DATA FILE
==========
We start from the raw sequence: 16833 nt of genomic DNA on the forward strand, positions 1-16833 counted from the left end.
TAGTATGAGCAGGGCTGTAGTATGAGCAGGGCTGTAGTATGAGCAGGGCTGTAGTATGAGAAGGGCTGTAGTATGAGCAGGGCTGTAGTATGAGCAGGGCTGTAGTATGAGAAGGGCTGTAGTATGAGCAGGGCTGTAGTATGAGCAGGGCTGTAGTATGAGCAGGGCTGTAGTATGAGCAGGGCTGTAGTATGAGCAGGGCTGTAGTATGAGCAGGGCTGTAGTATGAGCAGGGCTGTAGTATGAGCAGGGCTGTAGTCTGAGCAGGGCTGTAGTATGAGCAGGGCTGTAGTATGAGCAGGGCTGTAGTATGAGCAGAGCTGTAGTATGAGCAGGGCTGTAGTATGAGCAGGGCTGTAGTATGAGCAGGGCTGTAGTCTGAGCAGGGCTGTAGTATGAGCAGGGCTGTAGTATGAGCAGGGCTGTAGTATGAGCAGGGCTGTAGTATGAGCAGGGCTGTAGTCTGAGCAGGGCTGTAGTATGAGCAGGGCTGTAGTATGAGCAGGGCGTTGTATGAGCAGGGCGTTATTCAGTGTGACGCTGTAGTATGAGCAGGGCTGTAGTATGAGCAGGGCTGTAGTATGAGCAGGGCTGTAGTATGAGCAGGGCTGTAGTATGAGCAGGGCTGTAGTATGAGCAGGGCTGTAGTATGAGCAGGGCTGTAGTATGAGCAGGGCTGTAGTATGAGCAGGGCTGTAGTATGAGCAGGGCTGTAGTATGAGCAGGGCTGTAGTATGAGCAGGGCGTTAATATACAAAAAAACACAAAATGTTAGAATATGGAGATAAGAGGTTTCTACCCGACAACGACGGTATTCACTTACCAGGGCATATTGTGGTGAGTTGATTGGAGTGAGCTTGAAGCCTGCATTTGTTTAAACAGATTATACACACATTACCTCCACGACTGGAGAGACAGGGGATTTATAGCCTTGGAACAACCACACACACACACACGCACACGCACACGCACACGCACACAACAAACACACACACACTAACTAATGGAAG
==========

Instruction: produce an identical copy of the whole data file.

We start from the raw sequence: 16833 nt of genomic DNA on the forward strand, positions 1-16833 counted from the left end.
TAGTATGAGCAGGGCTGTAGTATGAGCAGGGCTGTAGTATGAGCAGGGCTGTAGTATGAGAAGGGCTGTAGTATGAGCAGGGCTGTAGTATGAGCAGGGCTGTAGTATGAGAAGGGCTGTAGTATGAGCAGGGCTGTAGTATGAGCAGGGCTGTAGTATGAGCAGGGCTGTAGTATGAGCAGGGCTGTAGTATGAGCAGGGCTGTAGTATGAGCAGGGCTGTAGTATGAGCAGGGCTGTAGTATGAGCAGGGCTGTAGTCTGAGCAGGGCTGTAGTATGAGCAGGGCTGTAGTATGAGCAGGGCTGTAGTATGAGCAGAGCTGTAGTATGAGCAGGGCTGTAGTATGAGCAGGGCTGTAGTATGAGCAGGGCTGTAGTCTGAGCAGGGCTGTAGTATGAGCAGGGCTGTAGTATGAGCAGGGCTGTAGTATGAGCAGGGCTGTAGTATGAGCAGGGCTGTAGTCTGAGCAGGGCTGTAGTATGAGCAGGGCTGTAGTATGAGCAGGGCGTTGTATGAGCAGGGCGTTATTCAGTGTGACGCTGTAGTATGAGCAGGGCTGTAGTATGAGCAGGGCTGTAGTATGAGCAGGGCTGTAGTATGAGCAGGGCTGTAGTATGAGCAGGGCTGTAGTATGAGCAGGGCTGTAGTATGAGCAGGGCTGTAGTATGAGCAGGGCTGTAGTATGAGCAGGGCTGTAGTATGAGCAGGGCTGTAGTATGAGCAGGGCTGTAGTATGAGCAGGGCGTTAATATACAAAAAAACACAAAATGTTAGAATATGGAGATAAGAGGTTTCTACCCGACAACGACGGTATTCACTTACCAGGGCATATTGTGGTGAGTTGATTGGAGTGAGCTTGAAGCCTGCATTTGTTTAAACAGATTATACACACATTACCTCCACGACTGGAGAGACAGGGGATTTATAGCCTTGGAACAACCACACACACACACACGCACACGCACACGCACACGCACACAACAAACACACACACACTAACTAATGGAAG